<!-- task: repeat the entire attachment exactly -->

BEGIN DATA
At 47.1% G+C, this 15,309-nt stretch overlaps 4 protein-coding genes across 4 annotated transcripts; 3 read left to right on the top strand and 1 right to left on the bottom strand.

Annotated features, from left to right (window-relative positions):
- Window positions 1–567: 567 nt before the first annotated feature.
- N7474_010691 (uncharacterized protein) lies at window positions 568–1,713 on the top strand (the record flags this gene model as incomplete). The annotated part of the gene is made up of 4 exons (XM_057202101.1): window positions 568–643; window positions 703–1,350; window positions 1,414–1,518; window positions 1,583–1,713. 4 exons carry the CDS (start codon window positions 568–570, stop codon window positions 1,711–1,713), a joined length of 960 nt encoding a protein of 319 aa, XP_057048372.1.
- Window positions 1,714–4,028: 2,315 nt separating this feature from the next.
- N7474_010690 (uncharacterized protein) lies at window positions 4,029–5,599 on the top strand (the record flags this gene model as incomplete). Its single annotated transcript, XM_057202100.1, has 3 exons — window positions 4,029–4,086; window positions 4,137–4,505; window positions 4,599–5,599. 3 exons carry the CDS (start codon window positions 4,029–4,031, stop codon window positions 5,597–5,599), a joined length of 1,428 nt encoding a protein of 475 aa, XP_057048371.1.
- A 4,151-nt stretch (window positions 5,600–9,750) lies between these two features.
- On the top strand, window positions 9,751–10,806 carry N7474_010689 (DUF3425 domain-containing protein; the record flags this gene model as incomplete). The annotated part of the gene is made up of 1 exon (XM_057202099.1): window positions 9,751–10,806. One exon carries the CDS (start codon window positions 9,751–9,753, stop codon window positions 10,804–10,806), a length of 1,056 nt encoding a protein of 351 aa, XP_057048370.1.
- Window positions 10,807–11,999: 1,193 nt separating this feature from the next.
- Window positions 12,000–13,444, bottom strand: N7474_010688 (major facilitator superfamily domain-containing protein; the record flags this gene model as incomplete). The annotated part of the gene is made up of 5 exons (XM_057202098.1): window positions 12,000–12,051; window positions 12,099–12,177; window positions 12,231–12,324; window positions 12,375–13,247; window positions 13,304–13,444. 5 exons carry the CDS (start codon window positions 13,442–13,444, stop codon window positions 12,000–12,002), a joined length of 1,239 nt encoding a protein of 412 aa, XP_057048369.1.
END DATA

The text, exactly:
At 47.1% G+C, this 15,309-nt stretch overlaps 4 protein-coding genes across 4 annotated transcripts; 3 read left to right on the top strand and 1 right to left on the bottom strand.

Annotated features, from left to right (window-relative positions):
- Window positions 1–567: 567 nt before the first annotated feature.
- N7474_010691 (uncharacterized protein) lies at window positions 568–1,713 on the top strand (the record flags this gene model as incomplete). The annotated part of the gene is made up of 4 exons (XM_057202101.1): window positions 568–643; window positions 703–1,350; window positions 1,414–1,518; window positions 1,583–1,713. 4 exons carry the CDS (start codon window positions 568–570, stop codon window positions 1,711–1,713), a joined length of 960 nt encoding a protein of 319 aa, XP_057048372.1.
- Window positions 1,714–4,028: 2,315 nt separating this feature from the next.
- N7474_010690 (uncharacterized protein) lies at window positions 4,029–5,599 on the top strand (the record flags this gene model as incomplete). Its single annotated transcript, XM_057202100.1, has 3 exons — window positions 4,029–4,086; window positions 4,137–4,505; window positions 4,599–5,599. 3 exons carry the CDS (start codon window positions 4,029–4,031, stop codon window positions 5,597–5,599), a joined length of 1,428 nt encoding a protein of 475 aa, XP_057048371.1.
- A 4,151-nt stretch (window positions 5,600–9,750) lies between these two features.
- On the top strand, window positions 9,751–10,806 carry N7474_010689 (DUF3425 domain-containing protein; the record flags this gene model as incomplete). The annotated part of the gene is made up of 1 exon (XM_057202099.1): window positions 9,751–10,806. One exon carries the CDS (start codon window positions 9,751–9,753, stop codon window positions 10,804–10,806), a length of 1,056 nt encoding a protein of 351 aa, XP_057048370.1.
- Window positions 10,807–11,999: 1,193 nt separating this feature from the next.
- Window positions 12,000–13,444, bottom strand: N7474_010688 (major facilitator superfamily domain-containing protein; the record flags this gene model as incomplete). The annotated part of the gene is made up of 5 exons (XM_057202098.1): window positions 12,000–12,051; window positions 12,099–12,177; window positions 12,231–12,324; window positions 12,375–13,247; window positions 13,304–13,444. 5 exons carry the CDS (start codon window positions 13,442–13,444, stop codon window positions 12,000–12,002), a joined length of 1,239 nt encoding a protein of 412 aa, XP_057048369.1.